Book Review: Echoing

Echoing, by Elliot Koubis, is a collection of eight poems and prose poems inspired by the art of Aurelie Freoua. Interspersed with the words are illustrations of Freoua’s work. The aesthetics of the book are a delight, as are the emotions evoked when reading.

An introduction, written by Alfonzo Sieveking, explains the background to the writing. He describes it as sensual,

reaching for meaning in a dialogue with the unknowable […] moments of harmony with something greater than either the poet or the reader.

The collection opens with Influence, which succinctly explores the effect of tradition on man, and man on tradition. This, as in many of the poems, is done using the motif of nature. It is a powerful analogy.

The second work is an untitled prose poem describing a river experienced from underwater. The dance of light through its surface and blurring of all that is beyond offer a new perspective. The strength of the current along with the river’s confluences impact the items it carries and absorbs. There is wonder and appreciation at how all, even man, will be returned to the earth. The last line is breathtaking, heart-wrenching.

Confluence, takes the reader through woodland where the trees form a cathedral whose strength is derived from deep within the earth. There are connections between roots, soil, branches and birds – the cycle of seasons offering growth and nourishment. There is a reminder of their importance, including to man:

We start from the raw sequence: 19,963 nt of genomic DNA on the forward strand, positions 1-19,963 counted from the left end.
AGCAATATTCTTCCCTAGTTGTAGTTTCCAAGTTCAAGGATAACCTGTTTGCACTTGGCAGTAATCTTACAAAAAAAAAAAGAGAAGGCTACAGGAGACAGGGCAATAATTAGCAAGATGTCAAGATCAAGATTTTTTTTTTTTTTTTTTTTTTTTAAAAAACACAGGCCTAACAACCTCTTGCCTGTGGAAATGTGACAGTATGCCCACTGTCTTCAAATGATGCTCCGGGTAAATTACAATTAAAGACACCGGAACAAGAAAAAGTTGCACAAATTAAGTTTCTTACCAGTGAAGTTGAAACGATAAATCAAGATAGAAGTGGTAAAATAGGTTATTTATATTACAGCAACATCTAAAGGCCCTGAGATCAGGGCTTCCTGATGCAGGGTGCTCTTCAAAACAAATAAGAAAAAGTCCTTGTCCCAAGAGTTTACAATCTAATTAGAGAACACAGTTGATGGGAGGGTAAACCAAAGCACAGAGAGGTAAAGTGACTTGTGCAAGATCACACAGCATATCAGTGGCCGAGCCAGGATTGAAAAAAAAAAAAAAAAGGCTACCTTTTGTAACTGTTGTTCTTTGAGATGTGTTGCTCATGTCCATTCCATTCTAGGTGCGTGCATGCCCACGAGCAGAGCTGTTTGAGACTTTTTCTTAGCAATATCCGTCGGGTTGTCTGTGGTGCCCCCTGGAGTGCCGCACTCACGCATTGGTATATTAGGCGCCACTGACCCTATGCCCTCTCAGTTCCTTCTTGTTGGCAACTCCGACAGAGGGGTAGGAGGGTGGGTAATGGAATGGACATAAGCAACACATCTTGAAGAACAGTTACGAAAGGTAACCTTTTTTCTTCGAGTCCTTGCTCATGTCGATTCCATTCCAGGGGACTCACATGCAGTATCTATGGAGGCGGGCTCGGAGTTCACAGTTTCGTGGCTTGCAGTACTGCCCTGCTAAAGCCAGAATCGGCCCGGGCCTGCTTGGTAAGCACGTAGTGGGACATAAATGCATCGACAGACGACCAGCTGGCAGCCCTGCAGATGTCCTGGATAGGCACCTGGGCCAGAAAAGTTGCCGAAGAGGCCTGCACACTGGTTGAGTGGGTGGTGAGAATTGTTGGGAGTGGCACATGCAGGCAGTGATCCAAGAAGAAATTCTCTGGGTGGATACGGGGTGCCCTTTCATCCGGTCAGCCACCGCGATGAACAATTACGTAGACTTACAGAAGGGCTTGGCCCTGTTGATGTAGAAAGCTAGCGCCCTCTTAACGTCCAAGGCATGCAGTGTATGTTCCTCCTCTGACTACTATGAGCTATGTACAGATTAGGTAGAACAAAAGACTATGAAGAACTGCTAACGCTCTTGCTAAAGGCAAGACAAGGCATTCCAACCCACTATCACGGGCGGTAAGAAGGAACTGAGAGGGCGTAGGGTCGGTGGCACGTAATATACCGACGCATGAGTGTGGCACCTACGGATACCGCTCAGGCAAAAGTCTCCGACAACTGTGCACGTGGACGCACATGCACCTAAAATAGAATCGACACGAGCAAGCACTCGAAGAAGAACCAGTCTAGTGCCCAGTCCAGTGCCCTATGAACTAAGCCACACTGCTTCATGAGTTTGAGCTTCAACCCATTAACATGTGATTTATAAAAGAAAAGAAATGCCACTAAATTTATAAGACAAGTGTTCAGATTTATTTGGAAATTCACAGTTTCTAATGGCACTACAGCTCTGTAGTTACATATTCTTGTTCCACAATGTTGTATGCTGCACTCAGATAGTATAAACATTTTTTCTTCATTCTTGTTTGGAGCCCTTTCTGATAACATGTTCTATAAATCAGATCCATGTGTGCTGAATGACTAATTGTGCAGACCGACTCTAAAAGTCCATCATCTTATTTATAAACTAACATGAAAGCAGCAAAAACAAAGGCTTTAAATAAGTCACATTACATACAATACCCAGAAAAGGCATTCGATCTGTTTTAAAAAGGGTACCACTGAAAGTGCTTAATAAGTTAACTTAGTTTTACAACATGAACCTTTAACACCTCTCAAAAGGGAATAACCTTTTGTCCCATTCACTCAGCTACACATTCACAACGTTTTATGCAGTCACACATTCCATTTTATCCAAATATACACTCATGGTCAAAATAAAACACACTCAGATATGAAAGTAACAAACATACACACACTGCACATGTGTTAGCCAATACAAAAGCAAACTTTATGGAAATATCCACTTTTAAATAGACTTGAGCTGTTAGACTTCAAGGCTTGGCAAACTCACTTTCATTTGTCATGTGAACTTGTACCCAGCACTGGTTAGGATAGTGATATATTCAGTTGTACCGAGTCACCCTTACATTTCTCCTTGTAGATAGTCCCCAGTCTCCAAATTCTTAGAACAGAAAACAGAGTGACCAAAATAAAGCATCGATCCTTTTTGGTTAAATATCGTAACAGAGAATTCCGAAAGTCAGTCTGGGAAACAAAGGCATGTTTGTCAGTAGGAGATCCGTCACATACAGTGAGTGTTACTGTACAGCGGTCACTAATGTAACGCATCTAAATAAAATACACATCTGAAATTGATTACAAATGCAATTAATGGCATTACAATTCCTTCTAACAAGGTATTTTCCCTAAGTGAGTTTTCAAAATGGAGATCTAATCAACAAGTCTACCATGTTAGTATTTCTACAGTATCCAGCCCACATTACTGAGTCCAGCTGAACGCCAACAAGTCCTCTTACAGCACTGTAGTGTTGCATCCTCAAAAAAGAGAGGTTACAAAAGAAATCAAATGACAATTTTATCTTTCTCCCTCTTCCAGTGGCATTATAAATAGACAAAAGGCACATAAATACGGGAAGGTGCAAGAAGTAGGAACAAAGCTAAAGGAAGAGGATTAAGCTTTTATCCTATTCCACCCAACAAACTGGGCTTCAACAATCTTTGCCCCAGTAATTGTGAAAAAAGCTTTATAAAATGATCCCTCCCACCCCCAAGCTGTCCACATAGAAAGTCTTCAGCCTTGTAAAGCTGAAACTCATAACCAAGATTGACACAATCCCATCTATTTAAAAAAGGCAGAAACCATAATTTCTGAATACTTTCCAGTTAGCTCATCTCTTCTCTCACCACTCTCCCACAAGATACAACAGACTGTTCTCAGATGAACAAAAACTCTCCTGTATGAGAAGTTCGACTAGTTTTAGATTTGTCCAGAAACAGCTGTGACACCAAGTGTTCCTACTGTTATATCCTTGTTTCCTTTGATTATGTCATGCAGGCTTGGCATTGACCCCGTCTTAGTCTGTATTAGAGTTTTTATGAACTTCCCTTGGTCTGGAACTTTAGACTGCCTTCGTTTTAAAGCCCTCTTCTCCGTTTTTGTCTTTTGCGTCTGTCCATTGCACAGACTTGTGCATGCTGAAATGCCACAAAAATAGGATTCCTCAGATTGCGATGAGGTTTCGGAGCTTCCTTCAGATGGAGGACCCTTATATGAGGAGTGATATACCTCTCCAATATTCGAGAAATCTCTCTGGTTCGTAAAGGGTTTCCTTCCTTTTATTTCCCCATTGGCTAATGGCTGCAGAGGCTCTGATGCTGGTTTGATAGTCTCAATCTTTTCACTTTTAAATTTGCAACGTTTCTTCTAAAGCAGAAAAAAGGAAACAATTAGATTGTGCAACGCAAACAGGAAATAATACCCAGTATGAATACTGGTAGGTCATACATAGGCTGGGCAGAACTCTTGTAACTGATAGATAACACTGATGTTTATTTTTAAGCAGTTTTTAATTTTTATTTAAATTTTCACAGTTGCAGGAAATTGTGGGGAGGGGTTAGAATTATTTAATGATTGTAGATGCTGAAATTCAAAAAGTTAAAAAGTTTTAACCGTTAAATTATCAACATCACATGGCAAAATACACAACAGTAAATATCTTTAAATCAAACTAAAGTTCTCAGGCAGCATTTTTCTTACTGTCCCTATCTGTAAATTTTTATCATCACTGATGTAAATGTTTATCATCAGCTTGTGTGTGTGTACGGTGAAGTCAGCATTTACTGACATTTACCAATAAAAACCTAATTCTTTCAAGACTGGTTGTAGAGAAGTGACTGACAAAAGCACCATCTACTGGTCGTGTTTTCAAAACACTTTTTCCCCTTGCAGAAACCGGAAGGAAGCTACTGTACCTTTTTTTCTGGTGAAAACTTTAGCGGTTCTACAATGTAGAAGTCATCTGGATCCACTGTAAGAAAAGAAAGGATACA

So too your breath is bound to the breath of these trees.

The sixth poem looks at the impossibility of knowing even people who are considered close.

Every communication begets a
miscommunication. With every
message sent, I wait to discern your face
through the clearing smoke. We have
already entwined our roots in countless
ways concealed from us. Pick up any
single thread, and we would find it
zigzagging across our flesh like valleys
upon the rock. […]

Despite our intricate maps, the mind cannot
transcribe our magnitude. Our score would be
erratic at best; your touch echoes too much upon
my skin. Trying to know you feels like describing a
mountain: all I can mange are glances, oblique; at
any point upon your height, half of you evades my
sight.”

The final work in the collection, After Liu Dan, also uses the mountain and its hidden depths to effect.

mountains also have an
inside. They too make sounds, resonate with the steps
that patter upon their surfaces, whistle the whittling
whirr of water, echoing the world outside within
them. They too seem to dream.

These poems remind the reader that man is a part of the natural world (despite his regular sabotage). More than that though is the desire to appreciate nature’s wonder, intricacies and strength. The poems are reflective, alluring and intense. Their impact should be savoured.

My copy of this book was provided gratis by the publisher, Ampersand. 

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